The Regime That Will Not Die: The North Korean Hybrid Threat

North Korea remains a threat to the United States and South Korea, and policy options are limited.

By Bradley Martin
March 25, 2013

After attempts to launch missiles, repeated nuclear detonations, and threats to attack the United States, citizens and international relations scholars have turned their eyes upon North Korea. While the Democratic People’s Republic of Korea (DPRK) is widely seen as a Cold War relic, in reality, it is a complex and multi-dimensional hybrid threat with various warfare capabilities at its disposal. These capabilities endanger South Korea and also American forces located in the region.

Hybrid threats are characterized by conventional, asymmetric, and cyber capabilities, or are enemies that can use all forms of war−all of which North Korea possesses. While much has been made of the age of North Korean military equipment, it has a large conventional army with significant numbers of tanks, armored vehicles, and artillery poised for a quick strike or unleashing massive artillery barrages on Seoul. In both instances, significant casualties would occur. North Korea also possesses significant short-to-medium range missiles, such as SCUD missiles and the No Dong missile family. Fortunately for the region, North Korean efforts to develop long-range inter-continental ballistic missiles have been limited.

North Korea remains dedicated to expanding its weapons of mass destruction capabilities, which many believe include significant stockpiles of chemical weapons and the ability to produce biological weapons. Unfortunately, due to the limited information available, few accurate determinations can be made about the exact composition of its chemical or biological weapons stockpiles. A significant step for North Korean nuclear development has included evolving from somewhat crude plutonium nuclear devices to more advanced highly enriched uranium weapons. However, it appears the DPRK’s most successful efforts to create weapons of mass destruction include scientific partnerships as well as trade in missiles and nuclear technology with Iran and Syria.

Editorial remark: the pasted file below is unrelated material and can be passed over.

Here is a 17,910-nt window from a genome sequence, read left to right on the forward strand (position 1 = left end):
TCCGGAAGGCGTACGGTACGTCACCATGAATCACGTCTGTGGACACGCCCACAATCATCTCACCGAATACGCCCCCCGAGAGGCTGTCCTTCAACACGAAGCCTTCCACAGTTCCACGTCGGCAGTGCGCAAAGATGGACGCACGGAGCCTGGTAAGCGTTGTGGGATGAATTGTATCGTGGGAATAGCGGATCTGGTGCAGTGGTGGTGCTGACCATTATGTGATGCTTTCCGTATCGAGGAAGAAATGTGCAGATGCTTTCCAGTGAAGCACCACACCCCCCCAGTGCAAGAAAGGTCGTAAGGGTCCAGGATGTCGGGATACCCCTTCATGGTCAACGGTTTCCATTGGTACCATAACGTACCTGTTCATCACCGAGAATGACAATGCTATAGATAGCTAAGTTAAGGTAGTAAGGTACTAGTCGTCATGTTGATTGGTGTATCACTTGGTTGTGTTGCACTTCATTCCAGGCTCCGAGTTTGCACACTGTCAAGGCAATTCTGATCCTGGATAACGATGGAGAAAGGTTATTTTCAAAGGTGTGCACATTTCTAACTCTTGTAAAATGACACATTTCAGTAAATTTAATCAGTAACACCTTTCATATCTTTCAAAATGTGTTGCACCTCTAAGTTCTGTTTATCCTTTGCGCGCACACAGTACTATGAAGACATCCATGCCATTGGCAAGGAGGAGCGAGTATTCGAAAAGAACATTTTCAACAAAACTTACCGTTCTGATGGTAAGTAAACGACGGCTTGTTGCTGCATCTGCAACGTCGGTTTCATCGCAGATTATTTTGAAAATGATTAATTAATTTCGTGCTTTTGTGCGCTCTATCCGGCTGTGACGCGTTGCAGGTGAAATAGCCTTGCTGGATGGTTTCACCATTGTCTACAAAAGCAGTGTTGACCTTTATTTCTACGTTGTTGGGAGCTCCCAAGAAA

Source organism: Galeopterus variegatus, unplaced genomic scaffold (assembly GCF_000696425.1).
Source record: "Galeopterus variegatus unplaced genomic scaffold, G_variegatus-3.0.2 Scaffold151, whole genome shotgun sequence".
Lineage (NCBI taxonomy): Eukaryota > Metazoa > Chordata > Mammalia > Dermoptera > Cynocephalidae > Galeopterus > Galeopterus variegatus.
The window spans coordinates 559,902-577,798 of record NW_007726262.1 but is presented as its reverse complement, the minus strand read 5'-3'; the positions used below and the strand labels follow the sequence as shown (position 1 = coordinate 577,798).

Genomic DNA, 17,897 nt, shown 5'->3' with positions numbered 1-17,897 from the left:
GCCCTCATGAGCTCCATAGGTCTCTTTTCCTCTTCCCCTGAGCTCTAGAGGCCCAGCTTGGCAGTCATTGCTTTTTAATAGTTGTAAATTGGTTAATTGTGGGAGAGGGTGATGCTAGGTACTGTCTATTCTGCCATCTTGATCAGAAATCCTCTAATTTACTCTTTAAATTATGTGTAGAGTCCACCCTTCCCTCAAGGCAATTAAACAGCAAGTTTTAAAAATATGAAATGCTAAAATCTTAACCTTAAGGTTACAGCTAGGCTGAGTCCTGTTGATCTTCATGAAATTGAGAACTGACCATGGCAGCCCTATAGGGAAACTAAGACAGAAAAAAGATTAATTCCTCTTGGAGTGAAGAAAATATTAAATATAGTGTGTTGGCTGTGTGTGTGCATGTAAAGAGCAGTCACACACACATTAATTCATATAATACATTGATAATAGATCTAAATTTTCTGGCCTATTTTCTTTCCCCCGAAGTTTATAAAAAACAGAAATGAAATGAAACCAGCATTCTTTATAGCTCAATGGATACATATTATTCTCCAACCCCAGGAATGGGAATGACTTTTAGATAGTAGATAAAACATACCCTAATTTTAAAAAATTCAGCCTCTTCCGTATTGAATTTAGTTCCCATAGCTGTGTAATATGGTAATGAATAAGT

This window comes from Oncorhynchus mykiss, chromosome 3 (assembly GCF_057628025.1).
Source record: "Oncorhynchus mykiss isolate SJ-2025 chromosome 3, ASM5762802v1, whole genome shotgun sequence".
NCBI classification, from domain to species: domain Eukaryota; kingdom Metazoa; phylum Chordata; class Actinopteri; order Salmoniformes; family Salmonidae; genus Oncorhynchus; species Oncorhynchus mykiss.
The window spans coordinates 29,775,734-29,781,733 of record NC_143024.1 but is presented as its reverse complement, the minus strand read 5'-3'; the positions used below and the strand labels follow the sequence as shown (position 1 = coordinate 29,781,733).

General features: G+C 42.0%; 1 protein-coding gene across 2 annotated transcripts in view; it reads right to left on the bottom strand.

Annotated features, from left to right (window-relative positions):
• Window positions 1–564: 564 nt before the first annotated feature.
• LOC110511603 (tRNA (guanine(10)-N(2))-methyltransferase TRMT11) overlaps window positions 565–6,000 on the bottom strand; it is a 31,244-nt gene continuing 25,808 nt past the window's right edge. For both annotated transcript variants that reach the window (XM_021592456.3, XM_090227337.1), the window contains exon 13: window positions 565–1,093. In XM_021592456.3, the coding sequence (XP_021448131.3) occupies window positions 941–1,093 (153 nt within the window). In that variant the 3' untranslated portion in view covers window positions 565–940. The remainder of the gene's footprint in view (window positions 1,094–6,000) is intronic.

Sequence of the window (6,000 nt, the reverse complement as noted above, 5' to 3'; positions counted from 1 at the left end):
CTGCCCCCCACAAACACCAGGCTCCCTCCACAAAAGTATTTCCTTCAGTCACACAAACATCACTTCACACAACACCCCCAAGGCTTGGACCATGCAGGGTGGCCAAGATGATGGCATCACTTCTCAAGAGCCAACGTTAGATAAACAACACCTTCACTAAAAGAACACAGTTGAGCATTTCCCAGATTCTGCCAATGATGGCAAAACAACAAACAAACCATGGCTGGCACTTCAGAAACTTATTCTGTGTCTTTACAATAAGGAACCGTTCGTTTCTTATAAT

North Korea’s illicit activities allow the regime to generate revenue to support government elites as well as augment and enhance its military technology. These activities include large-scale efforts to counterfeit American currency, narcotic trafficking, and counterfeit cigarette distribution networks. The DPRK’s asymmetric warfare capabilities include small submarines known as “midget submarines” that can be used to insert spies and special forces into South Korea or to attack South Korean naval vessels, such as what occurred with the South Korean corvette, Cheonan. Additionally, the country has previously constructed tunnels and extensive bunker systems, which the terrorist group Hezbollah used against Israel in the 2006 conflict.

The last capability North Korea possesses is a limited but growing cyber component. While none of its capabilities are as advanced as China’s, the DPRK is suspected of using its cyber warfare unit of 3000 people for launching cyber attacks against South Korean government and banking websites, and most recently media outlets.

Due to the cost of conventional military forces and continuous American defense commitments to South Korea on the high end of the use-of-force spectrum, North Korea is likely to expand its capabilities by improving its stockpile of weapons of mass destruction. On the low end of the use-of-force spectrum, North Korea will likely continue its efforts at developing asymmetric and irregular warfare capabilities, including special-forces and cyber-attack capabilities, to continue to harass and subvert South Korean and American interests.

Policy options for the United States remain limited. Any consideration of preemptive attacks is unlikely, as this course of action would subject South Korea to significant counter-attack. Furthermore, the foreign policy blunders in Iraq and Afghanistan have left American policy makers weary of intervention. Conversely, North Korea is not likely to conduct a conventional attack on South Korea because of the possibility of South Korean and American counter-attack. This leaves a policy of containment of North Korea’s actions as the most likely outcome, which means the Korean Peninsula will likely remain a tense powder keg, creating difficulties for residents of the region, diplomats, and military planners. While North Korea is not an existential threat to the United States, its actions can threaten American allies and interests in Asia through its complex hybrid capabilities.

Bradley Martin is a graduate of the Master of Security Studies Program at Angelo State University in San Angelo, Texas (M.S.S, December 2012). He also holds a Graduate Certificate in Terrorism and Counterinsurgency Studies.

Photo courtesy of Retlaw Snellac via Flickr.

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